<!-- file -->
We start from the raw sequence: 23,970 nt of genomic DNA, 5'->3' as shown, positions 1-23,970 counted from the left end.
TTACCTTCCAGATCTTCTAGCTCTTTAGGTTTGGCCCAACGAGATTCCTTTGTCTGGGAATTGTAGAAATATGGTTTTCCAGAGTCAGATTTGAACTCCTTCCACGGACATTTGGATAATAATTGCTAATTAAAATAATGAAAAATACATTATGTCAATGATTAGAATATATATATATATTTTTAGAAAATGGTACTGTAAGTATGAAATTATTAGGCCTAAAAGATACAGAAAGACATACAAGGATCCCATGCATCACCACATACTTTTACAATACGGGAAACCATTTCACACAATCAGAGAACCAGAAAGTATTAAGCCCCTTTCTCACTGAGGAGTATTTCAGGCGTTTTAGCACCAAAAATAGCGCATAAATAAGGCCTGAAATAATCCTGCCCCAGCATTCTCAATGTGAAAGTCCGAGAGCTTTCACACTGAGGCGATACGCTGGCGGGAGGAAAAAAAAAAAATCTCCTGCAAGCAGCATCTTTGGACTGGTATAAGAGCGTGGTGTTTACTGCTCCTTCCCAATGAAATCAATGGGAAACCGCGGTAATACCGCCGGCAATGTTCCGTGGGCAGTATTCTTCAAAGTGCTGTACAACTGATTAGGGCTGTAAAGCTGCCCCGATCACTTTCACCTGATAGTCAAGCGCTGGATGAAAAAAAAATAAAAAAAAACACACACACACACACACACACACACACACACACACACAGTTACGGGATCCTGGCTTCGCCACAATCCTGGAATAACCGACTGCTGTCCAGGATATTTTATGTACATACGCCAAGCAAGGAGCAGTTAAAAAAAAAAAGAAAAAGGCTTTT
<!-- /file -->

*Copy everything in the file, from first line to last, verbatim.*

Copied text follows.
We start from the raw sequence: 23,970 nt of genomic DNA, 5'->3' as shown, positions 1-23,970 counted from the left end.
TTACCTTCCAGATCTTCTAGCTCTTTAGGTTTGGCCCAACGAGATTCCTTTGTCTGGGAATTGTAGAAATATGGTTTTCCAGAGTCAGATTTGAACTCCTTCCACGGACATTTGGATAATAATTGCTAATTAAAATAATGAAAAATACATTATGTCAATGATTAGAATATATATATATATTTTTAGAAAATGGTACTGTAAGTATGAAATTATTAGGCCTAAAAGATACAGAAAGACATACAAGGATCCCATGCATCACCACATACTTTTACAATACGGGAAACCATTTCACACAATCAGAGAACCAGAAAGTATTAAGCCCCTTTCTCACTGAGGAGTATTTCAGGCGTTTTAGCACCAAAAATAGCGCATAAATAAGGCCTGAAATAATCCTGCCCCAGCATTCTCAATGTGAAAGTCCGAGAGCTTTCACACTGAGGCGATACGCTGGCGGGAGGAAAAAAAAAAAATCTCCTGCAAGCAGCATCTTTGGACTGGTATAAGAGCGTGGTGTTTACTGCTCCTTCCCAATGAAATCAATGGGAAACCGCGGTAATACCGCCGGCAATGTTCCGTGGGCAGTATTCTTCAAAGTGCTGTACAACTGATTAGGGCTGTAAAGCTGCCCCGATCACTTTCACCTGATAGTCAAGCGCTGGATGAAAAAAAAATAAAAAAAAACACACACACACACACACACACACACACACACACACACAGTTACGGGATCCTGGCTTCGCCACAATCCTGGAATAACCGACTGCTGTCCAGGATATTTTATGTACATACGCCAAGCAAGGAGCAGTTAAAAAAAAAAAGAAAAAGGCTTTT